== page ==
|Posted:||September 6, 2017 02:31 PM|
|From:||Senator Stewart J. Greenleaf|
|To:||All Senate members|
|Subject:||Urging PA Natural Gas producers to export natural gas to European countries to curtail Russian monopoly|
|I am introducing a resolution that urges Pennsylvania natural gas producers to export natural gas to European countries in an effort to curtail the natural gas monopoly that Russia has on the region.
The Commonwealth of Pennsylvania is fortunate to have one of the most abundant and diverse mineral resource fields in the world, including the Marcellus Shale natural gas reserves. According to the Department of Community and Economic Development, Pennsylvania is the second largest natural gas producer in the nation, and our production has increased more than 2,400 percent in the past five years. The Department of Environmental Protection’s Oil and Gas Annual Report for 2016 showed that a record level (about 5.1 trillion cubic feet) of natural gas was produced in PA, up nearly 11 percent from the previous year.
A study released in March by IHS Markit regarding enhancing PA’s opportunities in the petrochemical and plastic industries stated that “In 2015, the natural gas from the Marcellus and Utica Shale plays accounted for a quarter of all natural gas produced in the United States and is expected to account for more than 40% on the nation’s natural gas production by 2030.” According to the U.S. Energy Information Administration (EIA), Pennsylvania ranked among the top three net energy suppliers in the United States.
EIA’s latest Short-Term Energy Outlook projects that the U.S. will become a net exporter of natural gas in 2017. It further stated that “Abundant natural gas resources and large production increases have created opportunities for U.S. natural gas exports.” A 2017 Gas Market Report (Analysis and Forecasts to 2022) from the International Energy Agency (IEA) stated that “The United States, the world’s largest gas producer, will increase production more than any other country over the next five years, accounting for almost 40% of global output growth.”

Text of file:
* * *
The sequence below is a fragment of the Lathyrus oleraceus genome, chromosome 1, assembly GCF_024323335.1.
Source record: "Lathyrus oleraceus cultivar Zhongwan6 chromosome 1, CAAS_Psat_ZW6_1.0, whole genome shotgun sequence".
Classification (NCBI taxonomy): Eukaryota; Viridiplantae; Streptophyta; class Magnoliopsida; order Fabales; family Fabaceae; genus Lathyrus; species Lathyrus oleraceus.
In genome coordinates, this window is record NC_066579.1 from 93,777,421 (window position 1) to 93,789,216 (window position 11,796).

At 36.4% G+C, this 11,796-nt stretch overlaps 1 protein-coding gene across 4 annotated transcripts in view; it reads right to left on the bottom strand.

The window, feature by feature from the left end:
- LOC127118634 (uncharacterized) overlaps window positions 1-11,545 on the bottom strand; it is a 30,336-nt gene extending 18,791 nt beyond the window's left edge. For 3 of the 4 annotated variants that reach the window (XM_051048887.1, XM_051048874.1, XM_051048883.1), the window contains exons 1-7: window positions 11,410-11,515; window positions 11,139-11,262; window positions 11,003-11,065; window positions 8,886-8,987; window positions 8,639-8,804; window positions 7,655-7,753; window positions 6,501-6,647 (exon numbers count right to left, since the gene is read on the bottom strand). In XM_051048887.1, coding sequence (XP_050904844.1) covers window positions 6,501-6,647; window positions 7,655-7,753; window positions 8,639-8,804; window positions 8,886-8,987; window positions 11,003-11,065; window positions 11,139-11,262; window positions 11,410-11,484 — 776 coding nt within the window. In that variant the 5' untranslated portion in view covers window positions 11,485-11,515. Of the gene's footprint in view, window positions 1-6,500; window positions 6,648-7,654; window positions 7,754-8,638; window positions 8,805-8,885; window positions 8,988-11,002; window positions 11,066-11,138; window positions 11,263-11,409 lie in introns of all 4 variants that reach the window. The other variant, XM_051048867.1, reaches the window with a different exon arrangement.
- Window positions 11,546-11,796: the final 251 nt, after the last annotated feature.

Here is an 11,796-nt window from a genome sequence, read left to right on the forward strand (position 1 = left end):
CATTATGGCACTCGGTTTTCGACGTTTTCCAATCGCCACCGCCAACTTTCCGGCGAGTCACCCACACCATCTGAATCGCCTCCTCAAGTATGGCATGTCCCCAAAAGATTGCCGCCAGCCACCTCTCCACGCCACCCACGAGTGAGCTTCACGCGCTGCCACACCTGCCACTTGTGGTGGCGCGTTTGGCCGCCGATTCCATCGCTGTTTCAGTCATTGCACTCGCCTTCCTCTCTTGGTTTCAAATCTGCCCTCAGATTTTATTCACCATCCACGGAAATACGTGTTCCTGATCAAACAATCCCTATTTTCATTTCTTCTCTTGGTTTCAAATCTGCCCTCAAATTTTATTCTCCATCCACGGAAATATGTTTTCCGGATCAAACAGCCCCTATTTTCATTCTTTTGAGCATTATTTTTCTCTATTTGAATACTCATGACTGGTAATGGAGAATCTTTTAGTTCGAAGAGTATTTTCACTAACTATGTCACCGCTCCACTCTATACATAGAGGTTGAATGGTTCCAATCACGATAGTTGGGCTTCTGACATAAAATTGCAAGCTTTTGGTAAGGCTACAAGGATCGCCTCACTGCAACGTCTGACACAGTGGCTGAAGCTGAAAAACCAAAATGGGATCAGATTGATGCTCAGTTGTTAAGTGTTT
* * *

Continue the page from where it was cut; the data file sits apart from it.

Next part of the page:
Natural gas exports play an important geopolitical role. Russia has been the dominant provider of Liquefied Natural Gas (LNG) to European countries, and much of the LNG that they use flows through pipelines that cross the Ukraine. According to The European Union 2014 Review issued by IEA, “Several European Union countries – Bulgaria, the Baltic states, Finland, and the Slovak Republic – depend as much as 100% on gas imports from Russia as the single supplier.” Russia has demonstrated on a number of occasions its power as a dominant natural gas supplier by shutting off natural gas to the Ukraine, thus threatening the energy security of these countries and prompting efforts to diversify its sources of LNG.
Exports from the U.S. would help to reduce their dependence on Russian gas, weakening the ability of Russia to use energy as a weapon. It would also help to make the natural gas market more global and competitive. In 2016, the first U.S. LNG export terminal was opened and began shipping gas overseas and additional LNG terminals are planned within the next several years. Based on construction of these export terminals, the EIA projects that the U.S. will have the third-largest LNG export capacity in the world by 2020.
In June 2017, the US delivered its first LNG shipment to Central Europe, which arrived in Poland. During a visit to Warsaw, Poland in July to attend a meeting of the Three Seas Initiative, an effort by 12 Central and Eastern European nations to increase trade, infrastructure and energy ties, President Donald Trump stated “We are committed to securing your access to alternative sources of energy, so Poland and its neighbors are never again held hostage to a single supplier of energy.”
Now that Pennsylvania and the Nation has an abundant supply of natural gas and the capacity to export it, we can help Central and Eastern Europe reduce their reliance on Russia while at the same time improving our own domestic economy.
Copies of this resolution will be transmitted to the Marcellus Shale Coalition, the Secretary of the Pennsylvania Department of Community and Economic Development, the President of the United States, the presiding officers of each house of Congress and to each member of Congress from Pennsylvania.
Introduced as SR214